The daily Nebraskan. ([Lincoln, Neb.) 1901-current, December 02, 1964, Image 1

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i. -
Vol. 79, No. 64
Dr. IVse
Dr. Harold Wise, 62, dean
of the Graduate College at the
University died Saturday, aft
er he had been reportedly
hospitalized for surgery.
Wise had been with the Uni
versity since 1935, serving as
a civilian consultant in sci
ence to the war department.
He had been named assist
ant dean of the University's
Graduate College.
A past president of the Na
tional Science Teachers' As
sociation, he had served as
vice president of the Amer
ican Association for the Ad
vancement of Science.
Wise, who served on a panel
in 1958 to select recipients of
National Science Foundation
Scholarships, was a past sec
retary of the junior academy
of the Nebraska Academy of
He belonged to several oth
er scientific and educational
Committee Makes
To Convention
Vicki Dowling, chairman of
the structural committee,
submitted a list of recom
mended duties for a legis
lative branch of a student
governing body in a brief
meeting of the Constitutional
Convention, Sunday.
The suggested duties were
only recommendations, and
no action was tak...
A name for the legislation
passed by the governing
group was discussed. Ordi
nance was mentioned as a
medium between laws and
regulations, which were sug
gested as other possibilities.
John Lydick, convention
president, said that the name
eventually decided upon for
the "Student Senate" would
affect what the bills would be
It was decided not to accept
immediately a motion for a
three-branch system of stu
dent government. Dave Kit
tarns said that the judicial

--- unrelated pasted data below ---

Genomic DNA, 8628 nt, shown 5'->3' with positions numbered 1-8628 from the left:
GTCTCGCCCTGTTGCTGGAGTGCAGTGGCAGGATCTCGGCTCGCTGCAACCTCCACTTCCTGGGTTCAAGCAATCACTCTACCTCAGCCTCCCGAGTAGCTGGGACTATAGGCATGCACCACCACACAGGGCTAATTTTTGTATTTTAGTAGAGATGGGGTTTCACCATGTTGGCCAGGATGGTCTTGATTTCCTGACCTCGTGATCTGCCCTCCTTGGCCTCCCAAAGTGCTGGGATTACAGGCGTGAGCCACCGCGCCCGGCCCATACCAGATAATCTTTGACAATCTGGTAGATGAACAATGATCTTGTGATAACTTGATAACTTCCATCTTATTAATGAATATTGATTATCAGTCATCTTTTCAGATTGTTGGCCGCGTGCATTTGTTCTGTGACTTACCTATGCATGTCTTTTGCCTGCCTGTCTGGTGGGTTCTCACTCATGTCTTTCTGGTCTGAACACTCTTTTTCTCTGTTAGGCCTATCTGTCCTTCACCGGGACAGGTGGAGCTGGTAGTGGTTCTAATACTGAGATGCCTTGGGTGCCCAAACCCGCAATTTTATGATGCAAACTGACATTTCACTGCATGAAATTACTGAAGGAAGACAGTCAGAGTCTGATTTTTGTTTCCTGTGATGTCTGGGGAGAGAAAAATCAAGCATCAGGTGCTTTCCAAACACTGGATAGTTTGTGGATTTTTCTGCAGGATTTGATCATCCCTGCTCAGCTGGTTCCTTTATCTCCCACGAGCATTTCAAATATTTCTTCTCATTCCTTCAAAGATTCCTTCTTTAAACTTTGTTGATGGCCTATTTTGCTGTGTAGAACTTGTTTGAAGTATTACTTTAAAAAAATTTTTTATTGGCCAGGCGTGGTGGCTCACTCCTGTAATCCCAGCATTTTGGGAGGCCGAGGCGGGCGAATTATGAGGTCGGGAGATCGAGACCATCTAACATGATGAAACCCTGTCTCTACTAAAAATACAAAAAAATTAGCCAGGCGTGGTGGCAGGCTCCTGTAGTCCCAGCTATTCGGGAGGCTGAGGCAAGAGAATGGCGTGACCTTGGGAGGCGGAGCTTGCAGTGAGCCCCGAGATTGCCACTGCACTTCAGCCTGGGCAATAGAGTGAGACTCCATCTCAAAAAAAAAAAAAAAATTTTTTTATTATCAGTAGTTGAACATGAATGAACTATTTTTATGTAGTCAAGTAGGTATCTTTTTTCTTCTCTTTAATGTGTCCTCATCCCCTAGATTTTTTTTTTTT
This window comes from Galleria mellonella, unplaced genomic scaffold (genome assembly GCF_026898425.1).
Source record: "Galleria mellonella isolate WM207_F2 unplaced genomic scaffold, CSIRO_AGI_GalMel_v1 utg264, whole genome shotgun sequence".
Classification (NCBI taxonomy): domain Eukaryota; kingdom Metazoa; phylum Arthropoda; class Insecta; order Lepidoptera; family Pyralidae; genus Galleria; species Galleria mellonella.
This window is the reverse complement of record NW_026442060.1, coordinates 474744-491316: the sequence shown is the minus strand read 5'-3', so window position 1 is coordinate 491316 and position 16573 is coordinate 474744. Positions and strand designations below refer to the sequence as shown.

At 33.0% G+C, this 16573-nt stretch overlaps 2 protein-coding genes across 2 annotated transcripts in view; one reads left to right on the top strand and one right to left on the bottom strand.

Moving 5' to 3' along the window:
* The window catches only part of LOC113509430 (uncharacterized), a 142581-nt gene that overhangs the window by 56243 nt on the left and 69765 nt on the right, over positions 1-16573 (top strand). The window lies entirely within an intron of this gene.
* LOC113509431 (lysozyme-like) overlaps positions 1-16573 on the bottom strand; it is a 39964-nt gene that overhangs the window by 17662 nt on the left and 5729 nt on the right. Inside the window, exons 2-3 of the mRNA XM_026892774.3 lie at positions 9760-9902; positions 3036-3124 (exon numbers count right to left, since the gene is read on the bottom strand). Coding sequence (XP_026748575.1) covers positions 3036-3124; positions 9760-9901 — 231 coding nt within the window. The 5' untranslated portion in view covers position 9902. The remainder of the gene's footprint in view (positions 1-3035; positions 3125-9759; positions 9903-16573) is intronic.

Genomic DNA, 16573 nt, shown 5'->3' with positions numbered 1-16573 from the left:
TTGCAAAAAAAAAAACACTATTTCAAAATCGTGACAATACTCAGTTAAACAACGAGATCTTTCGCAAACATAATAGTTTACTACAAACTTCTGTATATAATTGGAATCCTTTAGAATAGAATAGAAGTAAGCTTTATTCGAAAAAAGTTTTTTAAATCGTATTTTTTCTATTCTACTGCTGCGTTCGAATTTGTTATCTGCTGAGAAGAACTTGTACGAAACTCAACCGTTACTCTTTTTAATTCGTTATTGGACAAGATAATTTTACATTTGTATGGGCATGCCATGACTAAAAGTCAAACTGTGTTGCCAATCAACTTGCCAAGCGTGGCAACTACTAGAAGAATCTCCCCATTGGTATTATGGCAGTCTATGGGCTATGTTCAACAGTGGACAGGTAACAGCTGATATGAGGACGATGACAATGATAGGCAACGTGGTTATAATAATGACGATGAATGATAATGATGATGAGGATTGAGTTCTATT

area was critical, and more
should be known about it be
fore a decision was made.
'Brain' Authority
Visits University
Dr. Elizabeth Drews, pro
fessor of education at Michi
gan State University and au
thority on gifted persons, will
visit a select group of stu
dents at the University today
and tomorrow.
Her appearance is spon
sored by the Nebraska Ca
reer Scholars, an organization
of students who intend to pur
sue college level teaching 'up
on graduation.
Dr. Drews is considered a
leading authority on the study
of gifted children and has re
cently produced a series of 10
documentary films on adults
with creative inclination.
She will speak to the ca
reer scholars on the subject
of her own research, and oth
er studies that the students
might undertake.
IFC Conference Scheduled
The National Interfraternity
Conference will be held in
Cincinnati, Ohio, Dec. 3 to 5
to discuss ways of strengthen
ing the college fraternity sys
tem. Buzz Madson, IFC secre
tary, John Luckasen, public
relations chairman, and Stan
Miller, affairs commit
tee chairman, will be attend
ing the conference.
Madson said those attend
ing would study several as
pects concerning the Food
Management Associa
tion, IFC publications, frater
nity and sorority expansion,
and rushing programs.
Frank Hallgren, director of
placement, will attend as fac
ulty advisor.
In attendance will be grad
uate delegates from 60 mem
ber fraternity groups repre
senting approximately 3,600
chapters In 350 higher insti
tutions, some 400 representa
tives of undergraduate colle
Percussion Trio To Play Tonight
The Dutton Percussion Trio is appearing in the Stu
dent Union ballroom at 8 p.m. tonight.
The trio features James Dutton, the leader of the trio,
and chairman of the percussion department at the Amer
ican Conservatory of Music in Chicago. He is an artist of
marimba and timpani.
Harold Jones, as a member of the Paul Winter sex
tet, has played at the White House and toured Latin Amer
ica, is a member of the trio.
Students To
Four University journalism
students, members of Sigma
Delta Chi (SDX), Profession
al Journalistic Society, will
attend the national conven
tion today through Saturday
at Kansas City, Mo.
Grant Peterson, president
of the University SDX Chap
ter; Marvin McNeff, vice
president of the chap
ter; Rich Halbert, managing
editor of the Daily Nebraskan
and Bob Besom will attend
the convention.
Dr. William Hall, director
of the School of Journalism
and Dr. Robert Cranford,,
journalism professor will al
so attend the convention. Don
Ferguson, NU graduate and
former Daily Nebraskan ad
vertising manager and editor,
will also attend the conven
tion. Ferguson is now a jour
nalism teacher at Lincoln
Southeast high school.
Benjamin McKelway, edi
torial chairman of the Wash
ington Star, will deliver the
keynote address on Thursday
at the 55th anniversary con
vention. Don Carter, managing edi
tor of the National Observer,
will head a panel discussion
of career opportunities in
Discussions of press-bar re